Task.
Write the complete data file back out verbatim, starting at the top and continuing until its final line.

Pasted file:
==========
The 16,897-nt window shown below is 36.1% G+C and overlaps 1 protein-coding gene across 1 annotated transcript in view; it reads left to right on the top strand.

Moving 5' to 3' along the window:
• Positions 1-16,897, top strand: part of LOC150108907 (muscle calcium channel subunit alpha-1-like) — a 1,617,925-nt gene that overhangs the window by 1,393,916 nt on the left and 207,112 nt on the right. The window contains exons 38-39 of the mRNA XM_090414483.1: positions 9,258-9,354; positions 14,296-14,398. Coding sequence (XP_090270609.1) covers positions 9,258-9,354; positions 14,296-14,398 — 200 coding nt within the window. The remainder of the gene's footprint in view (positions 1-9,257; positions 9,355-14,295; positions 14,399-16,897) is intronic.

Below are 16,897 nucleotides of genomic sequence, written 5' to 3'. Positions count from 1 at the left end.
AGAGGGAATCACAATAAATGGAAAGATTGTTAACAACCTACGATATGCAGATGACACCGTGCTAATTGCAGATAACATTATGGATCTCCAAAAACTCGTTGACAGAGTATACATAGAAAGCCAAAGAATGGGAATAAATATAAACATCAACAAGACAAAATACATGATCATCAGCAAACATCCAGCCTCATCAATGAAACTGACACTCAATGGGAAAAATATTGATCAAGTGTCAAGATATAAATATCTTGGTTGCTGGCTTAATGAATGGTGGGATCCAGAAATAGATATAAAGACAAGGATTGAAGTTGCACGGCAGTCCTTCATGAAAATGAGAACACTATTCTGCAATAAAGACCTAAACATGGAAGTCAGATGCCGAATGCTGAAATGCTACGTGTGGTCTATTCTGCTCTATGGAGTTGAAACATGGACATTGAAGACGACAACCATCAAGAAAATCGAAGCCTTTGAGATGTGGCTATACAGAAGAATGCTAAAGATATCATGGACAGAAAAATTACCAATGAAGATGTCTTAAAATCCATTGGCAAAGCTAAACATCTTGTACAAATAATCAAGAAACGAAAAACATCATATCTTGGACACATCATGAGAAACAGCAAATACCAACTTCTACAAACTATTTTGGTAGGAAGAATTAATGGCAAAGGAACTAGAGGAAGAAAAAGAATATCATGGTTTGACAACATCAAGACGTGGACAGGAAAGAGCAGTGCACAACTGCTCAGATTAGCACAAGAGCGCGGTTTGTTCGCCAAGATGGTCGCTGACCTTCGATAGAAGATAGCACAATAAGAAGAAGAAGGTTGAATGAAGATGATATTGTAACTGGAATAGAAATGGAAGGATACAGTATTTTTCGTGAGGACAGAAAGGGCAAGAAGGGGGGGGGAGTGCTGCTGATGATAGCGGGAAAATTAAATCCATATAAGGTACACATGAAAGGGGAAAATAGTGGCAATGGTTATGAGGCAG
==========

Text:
The 16,897-nt window shown below is 36.1% G+C and overlaps 1 protein-coding gene across 1 annotated transcript in view; it reads left to right on the top strand.

Moving 5' to 3' along the window:
• Positions 1-16,897, top strand: part of LOC150108907 (muscle calcium channel subunit alpha-1-like) — a 1,617,925-nt gene that overhangs the window by 1,393,916 nt on the left and 207,112 nt on the right. The window contains exons 38-39 of the mRNA XM_090414483.1: positions 9,258-9,354; positions 14,296-14,398. Coding sequence (XP_090270609.1) covers positions 9,258-9,354; positions 14,296-14,398 — 200 coding nt within the window. The remainder of the gene's footprint in view (positions 1-9,257; positions 9,355-14,295; positions 14,399-16,897) is intronic.

Below are 16,897 nucleotides of genomic sequence, written 5' to 3'. Positions count from 1 at the left end.
AGAGGGAATCACAATAAATGGAAAGATTGTTAACAACCTACGATATGCAGATGACACCGTGCTAATTGCAGATAACATTATGGATCTCCAAAAACTCGTTGACAGAGTATACATAGAAAGCCAAAGAATGGGAATAAATATAAACATCAACAAGACAAAATACATGATCATCAGCAAACATCCAGCCTCATCAATGAAACTGACACTCAATGGGAAAAATATTGATCAAGTGTCAAGATATAAATATCTTGGTTGCTGGCTTAATGAATGGTGGGATCCAGAAATAGATATAAAGACAAGGATTGAAGTTGCACGGCAGTCCTTCATGAAAATGAGAACACTATTCTGCAATAAAGACCTAAACATGGAAGTCAGATGCCGAATGCTGAAATGCTACGTGTGGTCTATTCTGCTCTATGGAGTTGAAACATGGACATTGAAGACGACAACCATCAAGAAAATCGAAGCCTTTGAGATGTGGCTATACAGAAGAATGCTAAAGATATCATGGACAGAAAAATTACCAATGAAGATGTCTTAAAATCCATTGGCAAAGCTAAACATCTTGTACAAATAATCAAGAAACGAAAAACATCATATCTTGGACACATCATGAGAAACAGCAAATACCAACTTCTACAAACTATTTTGGTAGGAAGAATTAATGGCAAAGGAACTAGAGGAAGAAAAAGAATATCATGGTTTGACAACATCAAGACGTGGACAGGAAAGAGCAGTGCACAACTGCTCAGATTAGCACAAGAGCGCGGTTTGTTCGCCAAGATGGTCGCTGACCTTCGATAGAAGATAGCACAATAAGAAGAAGAAGGTTGAATGAAGATGATATTGTAACTGGAATAGAAATGGAAGGATACAGTATTTTTCGTGAGGACAGAAAGGGCAAGAAGGGGGGGGGAGTGCTGCTGATGATAGCGGGAAAATTAAATCCATATAAGGTACACATGAAAGGGGAAAATAGTGGCAATGGTTATGAGGCAG